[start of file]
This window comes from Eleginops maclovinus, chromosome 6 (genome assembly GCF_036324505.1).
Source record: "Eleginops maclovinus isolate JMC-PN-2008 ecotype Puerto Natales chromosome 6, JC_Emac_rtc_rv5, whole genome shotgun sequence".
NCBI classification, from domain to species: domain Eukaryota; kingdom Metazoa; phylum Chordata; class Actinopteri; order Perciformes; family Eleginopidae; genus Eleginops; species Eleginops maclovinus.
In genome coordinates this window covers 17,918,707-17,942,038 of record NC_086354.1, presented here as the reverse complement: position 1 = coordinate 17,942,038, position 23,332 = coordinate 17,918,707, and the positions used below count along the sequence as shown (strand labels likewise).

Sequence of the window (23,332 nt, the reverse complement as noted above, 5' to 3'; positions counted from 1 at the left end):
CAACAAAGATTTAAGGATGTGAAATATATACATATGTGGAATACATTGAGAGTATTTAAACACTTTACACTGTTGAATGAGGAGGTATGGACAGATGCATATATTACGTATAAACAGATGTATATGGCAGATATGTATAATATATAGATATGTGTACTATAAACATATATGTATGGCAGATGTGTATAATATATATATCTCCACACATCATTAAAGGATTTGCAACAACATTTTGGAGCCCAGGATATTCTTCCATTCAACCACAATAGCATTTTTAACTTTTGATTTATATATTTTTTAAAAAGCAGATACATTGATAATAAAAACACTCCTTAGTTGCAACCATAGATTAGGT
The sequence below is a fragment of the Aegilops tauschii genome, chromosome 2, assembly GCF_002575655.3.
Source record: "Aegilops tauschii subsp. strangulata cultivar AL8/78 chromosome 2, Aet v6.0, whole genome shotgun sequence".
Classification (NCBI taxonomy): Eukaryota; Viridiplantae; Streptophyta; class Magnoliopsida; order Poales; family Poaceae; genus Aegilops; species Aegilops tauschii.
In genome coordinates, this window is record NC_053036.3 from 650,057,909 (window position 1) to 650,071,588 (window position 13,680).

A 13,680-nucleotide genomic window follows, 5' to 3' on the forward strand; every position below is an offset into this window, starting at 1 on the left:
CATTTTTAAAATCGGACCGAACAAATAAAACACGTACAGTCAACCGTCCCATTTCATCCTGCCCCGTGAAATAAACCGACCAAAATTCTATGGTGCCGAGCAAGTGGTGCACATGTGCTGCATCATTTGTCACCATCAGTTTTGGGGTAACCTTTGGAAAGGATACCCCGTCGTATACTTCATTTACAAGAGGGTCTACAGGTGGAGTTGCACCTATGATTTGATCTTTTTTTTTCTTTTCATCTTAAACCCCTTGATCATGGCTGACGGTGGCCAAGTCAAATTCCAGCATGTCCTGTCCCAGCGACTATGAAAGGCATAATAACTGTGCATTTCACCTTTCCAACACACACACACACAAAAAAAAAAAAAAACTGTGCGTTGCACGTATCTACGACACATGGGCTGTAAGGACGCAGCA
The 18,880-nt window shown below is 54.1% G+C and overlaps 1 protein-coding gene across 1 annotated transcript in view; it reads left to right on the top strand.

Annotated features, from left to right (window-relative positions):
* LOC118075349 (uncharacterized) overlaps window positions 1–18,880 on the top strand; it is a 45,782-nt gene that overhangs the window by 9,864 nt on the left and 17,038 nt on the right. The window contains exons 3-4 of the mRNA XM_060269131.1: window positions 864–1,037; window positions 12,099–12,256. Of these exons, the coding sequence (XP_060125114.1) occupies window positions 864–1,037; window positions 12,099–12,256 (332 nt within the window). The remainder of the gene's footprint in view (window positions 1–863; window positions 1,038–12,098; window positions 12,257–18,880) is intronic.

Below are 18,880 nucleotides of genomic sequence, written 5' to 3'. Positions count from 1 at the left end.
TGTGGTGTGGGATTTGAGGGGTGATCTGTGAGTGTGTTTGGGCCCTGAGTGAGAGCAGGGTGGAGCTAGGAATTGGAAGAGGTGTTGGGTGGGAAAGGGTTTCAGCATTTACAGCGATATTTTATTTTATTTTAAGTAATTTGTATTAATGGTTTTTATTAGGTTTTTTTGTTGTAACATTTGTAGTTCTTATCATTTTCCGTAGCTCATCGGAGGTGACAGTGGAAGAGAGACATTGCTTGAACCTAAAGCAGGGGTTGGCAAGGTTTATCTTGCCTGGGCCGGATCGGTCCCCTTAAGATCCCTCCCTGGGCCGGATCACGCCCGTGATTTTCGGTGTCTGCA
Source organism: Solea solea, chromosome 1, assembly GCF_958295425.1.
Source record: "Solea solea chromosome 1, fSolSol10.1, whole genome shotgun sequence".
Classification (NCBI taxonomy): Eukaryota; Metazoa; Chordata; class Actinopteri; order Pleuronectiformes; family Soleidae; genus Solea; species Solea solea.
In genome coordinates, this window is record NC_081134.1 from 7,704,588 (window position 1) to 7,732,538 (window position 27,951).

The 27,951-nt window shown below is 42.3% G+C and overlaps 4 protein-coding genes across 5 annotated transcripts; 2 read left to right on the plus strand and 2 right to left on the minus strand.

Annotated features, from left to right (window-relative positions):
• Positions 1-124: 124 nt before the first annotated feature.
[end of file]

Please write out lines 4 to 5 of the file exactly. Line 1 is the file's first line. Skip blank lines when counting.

In genome coordinates this window covers 17,918,707-17,942,038 of record NC_086354.1, presented here as the reverse complement: position 1 = coordinate 17,942,038, position 23,332 = coordinate 17,918,707, and the positions used below count along the sequence as shown (strand labels likewise).

Sequence of the window (23,332 nt, the reverse complement as noted above, 5' to 3'; positions counted from 1 at the left end):